It was summer of ’93.
Man United topped the league.
Will Smith was still the Fresh Prince.
Jurassic Park CGI wowed us at the cinemas.
And a pimply 12-year-old me was faced with a choice... Will I go to the youth group or not?
I thought I would.
Not because of the diluting juice & abundance of custard cremes on offer.
Not because of the fun, but slightly quirky games.
Certainly not because of the Bible bit – I wasn’t a Christian.
I went because… my friends were going. Louise. Ricky. Jonny. Sonia. Conor.
And that’s normal.
For most 12-year-olds their primary motivation to attend a youth group isn’t to become like Jesus. They want to be with their mates. I’ve learned to roll with this reality & not fight it. Especially as I now approach this age group through fatherly eyes.
In our church we make friendship forming a key priority for our 11-14s. Why?
1. Friendships are foundational.
Having friends is good for us. God didn’t make us to be alone (Genesis 2v18). Having friends reduces isolation, boosts confidence, decreases stress, increases purpose. “A sweet friendship refreshes the soul.” (Proverbs 27v9). Friendship is foundational for living.
But they’re also foundational for discipling groups of young people. Friendship leads to greater belonging & participation. If your friends go, you go too. The dominant question before leaving the house is often “who’s going?” Even the most enthusiastic parent will find it hard to persuade a teen to go to a youth group when their mates aren’t there. But form rich friendships and it’ll be homework that’s tossed aside to get out the door.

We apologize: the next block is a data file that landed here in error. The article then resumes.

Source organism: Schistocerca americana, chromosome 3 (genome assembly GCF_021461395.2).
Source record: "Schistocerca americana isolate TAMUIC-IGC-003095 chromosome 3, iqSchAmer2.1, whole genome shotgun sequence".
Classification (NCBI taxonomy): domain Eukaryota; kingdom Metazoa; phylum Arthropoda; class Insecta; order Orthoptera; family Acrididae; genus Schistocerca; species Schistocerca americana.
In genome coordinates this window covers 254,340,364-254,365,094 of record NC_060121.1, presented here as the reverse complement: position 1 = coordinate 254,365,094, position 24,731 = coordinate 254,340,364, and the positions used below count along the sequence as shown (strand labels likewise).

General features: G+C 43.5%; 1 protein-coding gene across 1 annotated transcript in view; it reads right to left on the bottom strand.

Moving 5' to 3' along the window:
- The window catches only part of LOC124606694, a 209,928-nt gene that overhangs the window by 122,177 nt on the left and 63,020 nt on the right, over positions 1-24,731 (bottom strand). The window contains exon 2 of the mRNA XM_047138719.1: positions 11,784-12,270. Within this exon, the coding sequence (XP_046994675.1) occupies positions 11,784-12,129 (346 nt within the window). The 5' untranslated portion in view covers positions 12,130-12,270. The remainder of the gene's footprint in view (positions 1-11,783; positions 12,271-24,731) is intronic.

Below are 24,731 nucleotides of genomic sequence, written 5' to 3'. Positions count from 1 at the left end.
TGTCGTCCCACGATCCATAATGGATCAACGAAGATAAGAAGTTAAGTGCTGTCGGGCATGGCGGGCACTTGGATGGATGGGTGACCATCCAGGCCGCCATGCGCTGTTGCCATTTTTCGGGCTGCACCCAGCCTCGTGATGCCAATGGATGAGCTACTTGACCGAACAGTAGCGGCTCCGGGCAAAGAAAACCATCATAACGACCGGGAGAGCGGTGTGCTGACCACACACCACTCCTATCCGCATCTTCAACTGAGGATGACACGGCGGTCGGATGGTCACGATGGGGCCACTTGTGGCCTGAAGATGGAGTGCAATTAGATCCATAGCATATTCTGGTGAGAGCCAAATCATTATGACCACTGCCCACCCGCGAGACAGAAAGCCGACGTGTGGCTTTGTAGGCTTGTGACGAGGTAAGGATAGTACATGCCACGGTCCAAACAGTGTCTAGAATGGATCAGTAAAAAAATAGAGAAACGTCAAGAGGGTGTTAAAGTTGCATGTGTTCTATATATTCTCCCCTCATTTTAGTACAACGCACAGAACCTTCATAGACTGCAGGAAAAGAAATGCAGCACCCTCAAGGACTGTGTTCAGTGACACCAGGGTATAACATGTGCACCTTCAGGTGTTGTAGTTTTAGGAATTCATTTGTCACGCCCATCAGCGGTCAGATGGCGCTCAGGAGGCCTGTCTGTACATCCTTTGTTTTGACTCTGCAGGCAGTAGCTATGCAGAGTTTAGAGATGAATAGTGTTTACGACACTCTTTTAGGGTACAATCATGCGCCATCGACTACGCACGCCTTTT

In my experience, most young people who haven’t formed friends at youth group by 14 stop attending; but an established group travels far together, increasing disciple-making opportunities. Sometimes in our enthusiasm to teach as much of the Bible as we can, we forget the power of group dynamic over the long haul.
2. Friendships are formational.
Imagine providing the first moment where a young person soars down a zipline? Or builds their own burger? Gets away overnight & eat sweets at midnight; no parents watching over their shoulders. Prays out loud in a group. Hits a bulls eye. Those moments are gold… but nobody want to high five themselves***.
We want to share these moments with others. We’re made to share these moments with others. These joy-drenched moments of self-discovery & celebration are the place many friendships are born. As youth leaders, we have a unique opportunity to help forge friendships through new experiences, adventures and fun.
Friendships take time, but the long-term impact is huge. Our programmes can give 11-14s space to be together, play together, to get all that early adolescent energy out and discover God’s massive world. And over time they gather up this shared positive experience. They’re more likely to attend. They’re more likely to be open & honest with each other; sharing ideas about life & faith; less of those awkward silent small groups. They take the masks off & be themselves. They form “family-like” relationships. The young people feel comfortable inviting other friends – even those who don’t normally do churchy stuff. Parents trust the leaders more as they see their kids are noticed, valued & having fun.
Squish group forming moments at your peril; but prioritise friendship building, play the long game & reap the rewards. Ultimately, it’s about discovering and learning to walk together in the steps of the one friend who sticks closer than a brother… Jesus (Proverbs 18v24)
***in case of pandemic exchange for elbow bump***